Bacteria are organisms consisting of a single cell (unicellular) prokaryotes (i.e. without a cell nucleus), but assimilable to complete living organisms, since they are equipped with all the structures and enzymes necessary to carry out the fundamental metabolic functions, thus being able to live in a independent and reproduce autonomously, by cell division. Transmission can be carried by individuals, animals, water, food, or contaminated objects.
According to a SIMIT study, 54% of hospitalizations in all infectious disease operating units in Italy are due to bacterial infections.
Bacterial infections can be treated with antibiotics, but alarming data comes from ECDC research, according to which Italy appears to be the European country that uses more antibiotics in animal husbandry and, together with Belgium and France, is the European country where more antibiotics are consumed both at the hospital and community level. All this causes a high addiction to antibiotics, subsequently favoring the emergence of bacterial resistance in humans as well.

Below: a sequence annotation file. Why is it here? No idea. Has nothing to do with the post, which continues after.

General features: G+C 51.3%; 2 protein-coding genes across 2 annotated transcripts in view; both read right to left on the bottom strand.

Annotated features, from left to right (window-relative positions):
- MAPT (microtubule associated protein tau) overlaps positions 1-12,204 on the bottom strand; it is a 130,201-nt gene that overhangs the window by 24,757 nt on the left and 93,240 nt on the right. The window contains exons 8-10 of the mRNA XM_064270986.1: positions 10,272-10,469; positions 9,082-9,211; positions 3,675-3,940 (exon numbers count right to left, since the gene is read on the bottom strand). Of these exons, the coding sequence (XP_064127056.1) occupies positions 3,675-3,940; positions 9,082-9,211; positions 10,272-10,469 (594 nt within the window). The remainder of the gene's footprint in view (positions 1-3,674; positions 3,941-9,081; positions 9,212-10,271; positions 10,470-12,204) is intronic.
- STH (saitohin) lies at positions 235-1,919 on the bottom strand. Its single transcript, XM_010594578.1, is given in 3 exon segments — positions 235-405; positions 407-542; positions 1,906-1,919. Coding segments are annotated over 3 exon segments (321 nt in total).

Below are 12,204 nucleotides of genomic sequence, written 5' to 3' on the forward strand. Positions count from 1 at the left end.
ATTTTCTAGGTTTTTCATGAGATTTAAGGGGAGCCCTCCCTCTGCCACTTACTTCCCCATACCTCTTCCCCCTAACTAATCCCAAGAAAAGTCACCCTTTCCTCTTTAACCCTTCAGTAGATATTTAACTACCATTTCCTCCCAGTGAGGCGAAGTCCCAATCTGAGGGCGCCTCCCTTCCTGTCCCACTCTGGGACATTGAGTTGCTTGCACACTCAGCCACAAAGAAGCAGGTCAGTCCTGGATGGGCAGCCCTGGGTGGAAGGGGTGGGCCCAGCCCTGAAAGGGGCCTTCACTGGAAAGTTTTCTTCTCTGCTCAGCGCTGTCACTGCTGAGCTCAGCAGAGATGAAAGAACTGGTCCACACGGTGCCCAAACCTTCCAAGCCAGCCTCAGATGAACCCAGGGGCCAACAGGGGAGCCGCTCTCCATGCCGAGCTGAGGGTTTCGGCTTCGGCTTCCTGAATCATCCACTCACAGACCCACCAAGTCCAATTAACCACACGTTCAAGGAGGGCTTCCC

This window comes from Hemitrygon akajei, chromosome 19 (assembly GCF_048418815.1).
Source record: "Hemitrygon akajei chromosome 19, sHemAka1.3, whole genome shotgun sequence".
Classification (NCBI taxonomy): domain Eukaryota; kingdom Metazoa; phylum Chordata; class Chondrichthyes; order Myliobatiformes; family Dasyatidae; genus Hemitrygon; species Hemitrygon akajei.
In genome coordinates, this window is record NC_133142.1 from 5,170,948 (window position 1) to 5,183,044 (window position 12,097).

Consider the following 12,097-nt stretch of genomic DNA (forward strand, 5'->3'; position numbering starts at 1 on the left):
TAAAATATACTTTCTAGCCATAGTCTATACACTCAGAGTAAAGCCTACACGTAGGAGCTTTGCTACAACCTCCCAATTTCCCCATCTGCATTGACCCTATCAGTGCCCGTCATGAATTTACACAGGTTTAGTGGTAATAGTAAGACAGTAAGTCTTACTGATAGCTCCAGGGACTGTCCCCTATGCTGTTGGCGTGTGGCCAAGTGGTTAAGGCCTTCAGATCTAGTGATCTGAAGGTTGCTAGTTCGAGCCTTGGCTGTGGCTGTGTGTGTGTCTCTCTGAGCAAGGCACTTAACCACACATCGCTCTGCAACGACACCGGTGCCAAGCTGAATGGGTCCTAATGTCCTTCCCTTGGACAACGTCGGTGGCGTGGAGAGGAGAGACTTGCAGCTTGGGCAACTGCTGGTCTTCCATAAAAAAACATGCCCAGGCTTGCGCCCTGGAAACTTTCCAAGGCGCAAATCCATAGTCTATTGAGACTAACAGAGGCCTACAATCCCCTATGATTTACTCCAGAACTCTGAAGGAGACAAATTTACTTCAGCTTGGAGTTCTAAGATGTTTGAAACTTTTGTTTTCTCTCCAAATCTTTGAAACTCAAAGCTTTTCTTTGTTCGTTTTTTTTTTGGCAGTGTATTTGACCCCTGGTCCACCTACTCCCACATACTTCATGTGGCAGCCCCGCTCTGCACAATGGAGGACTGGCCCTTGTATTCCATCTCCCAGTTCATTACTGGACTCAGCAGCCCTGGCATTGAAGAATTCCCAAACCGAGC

UV-Cs were first marketed in the United States in the 1920s to control tuberculosis outbreaks, after which the technology fell out of favor when antibiotics were developed.
Now more than ever the interest in the use of UV-C, especially UV-C LEDs, has increased all over the world, as it represents a safe, non-polluting methodology with a broad spectrum of microbiological efficacy that allows to prevent bacterial infections.